De Almeida PMP, LR Arais, JRC Andrade, EHRB Prado, K Irino, A deMF Cerqueira. 2012. Characterization of atypical enteropathogenic Escherichia coli (aEPEC) isolated from dogs. Vet Microbiol 158, 420-424.         [ Links ]

De Rycke J, A Milon, E Oswald. 1999. Necrotoxic Escherichia coli (NTEC): two emerging categories of human and animal pathogens. Vet Res 30, 221-233.         [ Links ]

Emödy L, M Kerenyi, G Nagy. 2003. Virulence factors of uropathogenic Escherichia coli. Int J Antimicrobial Agents 22, 29-33.         [ Links ]

Enne VI, DM Livermore, P Stephens, LMC Hall. 2001. Persistence of sulfonamide resistance in Escherichia coli in the UK despite national prescribing restriction. Lancet 357, 1325-1328.         [ Links ]

Ewers C, M Grobbel, I Stamm, PA Kopp, I Diehl, T Semmler T, A Fruth, J Beutlich, B Guerra, LH Wieler, S Guenther. 2010. Emergence of human pandemic O25:H4-ST131 CTXM-15 extended-spectrum beta-lactamase-producing Escherichia coli among companion animals. Antimicrob Agents Chemother 65, 651-660.         [ Links ]

Ewers C, A Bethe, T Semmler, S Guenther, LH Wieller. 2012. Extended-spectrum β-lactamase-producing and AmpC-producing Escherichia coli from livestock and companion animals, and their putative impact on public health: a global perspective. Clin Microbiol Infect 18, 646-655.         [ Links ]

Feria C, E Ferreira E, JD Correia, J Goncalves, M Canica. 2002. Patterns and mechanisms of resistance to beta-lactams and beta-lactamase inhibitors in uropathogenic Escherichia coli isolated from dogs in Portugal. Antimicrob Agents Chemother 49, 77-85.         [ Links ]

Gaynor M, AS Mankin. 2003. Macrolide antibiotics: binding site, mechanism of action, resistance. Curr Top Med Chem 3, 949-960.         [ Links ]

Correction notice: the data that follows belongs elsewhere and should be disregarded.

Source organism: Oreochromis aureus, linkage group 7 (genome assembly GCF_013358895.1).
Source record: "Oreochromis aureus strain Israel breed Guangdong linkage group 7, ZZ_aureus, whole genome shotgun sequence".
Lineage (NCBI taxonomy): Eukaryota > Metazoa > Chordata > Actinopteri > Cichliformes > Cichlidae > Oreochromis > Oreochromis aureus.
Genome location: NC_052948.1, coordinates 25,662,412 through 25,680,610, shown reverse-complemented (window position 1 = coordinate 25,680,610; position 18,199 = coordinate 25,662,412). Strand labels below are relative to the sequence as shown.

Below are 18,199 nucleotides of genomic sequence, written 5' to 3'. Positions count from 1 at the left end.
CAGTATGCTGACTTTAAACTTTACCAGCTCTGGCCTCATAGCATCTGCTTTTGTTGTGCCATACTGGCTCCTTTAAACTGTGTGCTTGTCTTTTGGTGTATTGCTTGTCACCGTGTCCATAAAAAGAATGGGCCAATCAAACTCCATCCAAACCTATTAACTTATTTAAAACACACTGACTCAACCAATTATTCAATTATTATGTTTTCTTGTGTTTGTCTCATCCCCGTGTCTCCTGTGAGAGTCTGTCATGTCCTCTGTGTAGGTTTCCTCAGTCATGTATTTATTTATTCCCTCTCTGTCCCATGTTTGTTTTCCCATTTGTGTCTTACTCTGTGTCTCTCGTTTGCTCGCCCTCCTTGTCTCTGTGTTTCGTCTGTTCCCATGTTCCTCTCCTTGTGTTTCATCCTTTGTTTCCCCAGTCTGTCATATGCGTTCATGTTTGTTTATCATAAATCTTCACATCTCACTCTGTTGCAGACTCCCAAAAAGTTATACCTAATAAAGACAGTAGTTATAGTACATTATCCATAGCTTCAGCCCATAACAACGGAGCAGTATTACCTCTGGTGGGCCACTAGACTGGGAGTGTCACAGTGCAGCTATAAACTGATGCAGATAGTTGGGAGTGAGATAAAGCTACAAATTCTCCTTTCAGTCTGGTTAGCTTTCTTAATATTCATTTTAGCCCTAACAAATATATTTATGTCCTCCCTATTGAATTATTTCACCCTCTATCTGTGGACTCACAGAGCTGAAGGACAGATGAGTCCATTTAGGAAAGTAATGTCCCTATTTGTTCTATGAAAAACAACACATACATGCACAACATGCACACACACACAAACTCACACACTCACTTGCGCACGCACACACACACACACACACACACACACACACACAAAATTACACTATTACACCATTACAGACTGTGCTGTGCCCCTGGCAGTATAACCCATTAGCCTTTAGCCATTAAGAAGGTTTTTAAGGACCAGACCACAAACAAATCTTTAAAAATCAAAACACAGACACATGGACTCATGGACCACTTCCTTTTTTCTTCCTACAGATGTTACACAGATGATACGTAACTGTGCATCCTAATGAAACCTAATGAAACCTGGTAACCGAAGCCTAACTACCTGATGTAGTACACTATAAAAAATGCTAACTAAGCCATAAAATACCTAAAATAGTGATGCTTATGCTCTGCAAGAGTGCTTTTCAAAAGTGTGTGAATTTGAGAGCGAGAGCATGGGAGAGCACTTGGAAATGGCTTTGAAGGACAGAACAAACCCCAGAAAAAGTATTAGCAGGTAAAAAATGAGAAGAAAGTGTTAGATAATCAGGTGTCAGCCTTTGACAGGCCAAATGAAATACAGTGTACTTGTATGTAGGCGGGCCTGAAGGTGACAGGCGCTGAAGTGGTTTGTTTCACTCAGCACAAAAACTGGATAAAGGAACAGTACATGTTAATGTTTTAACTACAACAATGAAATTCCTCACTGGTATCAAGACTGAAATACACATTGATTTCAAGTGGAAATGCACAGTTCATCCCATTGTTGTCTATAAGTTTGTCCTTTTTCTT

Geser N, R Stephan, P Kuhnert, R Zbinden, U Kaeppeli, N Cernela, H Haechler. 2011. Fecal carriage of extended-spectrum beta-lactamase-producing enterobacteriaceae in swine and cattle at slaughter in Switzerland. J Food Prot 74, 446-449.         [ Links ]

Goldwater PN, KA Bettelheim. 2012. Treatment of enterohemorrhagic Escherichia coli (EHEC) infection and hemolytic uremic syndrome (HUS). BMC Med 10, 12.         [ Links ]

Guardabassi L, S Schwarz, DH Lloyd. 2004. Pet animals as reservoirs of antimicrobial-resistant bacteria. Antimicrob Agents Chemother 54, 321-332.         [ Links ]

Hales BA, CA Hart, RM Batt RM, JR Saunders. 1992. The large plasmids found in enterohemorrhagic and enteropathogenic Escherichia coli constitute a related series of transfer-defective Inc F-IIA replicons. Plasmid 28, 183-193.         [ Links ]

Hammermueler J, S Kruth, J Prescott, C Gyles. 1995. Detection of toxin genes in Escherichia coli isolated from normal dogs and dogs with diarrhea. Can J Vet Res 59, 265-270.         [ Links ]

Heuvelink AE, NC van de Kar, JF Meis, LA Monnens, WJ Melchers. 1995. Characterization of verocytotoxin-producing Escherichia coli O157 isolates from patients with haemolytic uraemic syndrome in Western Europe. Epidemiol Infect 115, 1-14.         [ Links ]

Kang HY, YS Jeong, JY Oh, SH Tae, CH Choi, DC Moon, WK Lee, YC Lee, SY Seol, DT Cho, JC Lee. 2005. Characterization of antimicrobial resistance and class 1 integrons found in Escherichia coli isolates from humans and animals in Korea. J Antimicrob Chemother 55, 639-644.         [ Links ]

Kavitha K, K Prabhakar, S Rajendran, B Uma, YL Sarayu. 2010. Isolation of necrotoxigenic Escherichia coli from paediatric patients with acute diarrhoea. J Med Microbiol 59, 503-504.         [ Links ]

Koochakzadeh A, T Zahraei Salehi, B Nayeri Fasaei, M Askari Badouei. 2014. Detection of verotoxin (Shiga-like toxin)-producing and eae harboring Escherichia coli in some wild captive and domestic equidae and canidae. Arch Razi Inst 69, 157-163.         [ Links ]

Landraud L, M Gauthier, T Fosse, P Boquet. 2000. Frequency of Escherichia coli strains producing the cytotoxic necrotizing factor (CNF1) in nosocomial urinary tract infections. Lett Appl Microbiol 30, 213-216.         [ Links ]

Leclercq R. 2002. Mechanisms of resistance to macrolides and lincosamides: nature of the resistance elements and their clinical implications. Clin Infect Dis 34, 482-492.         [ Links ]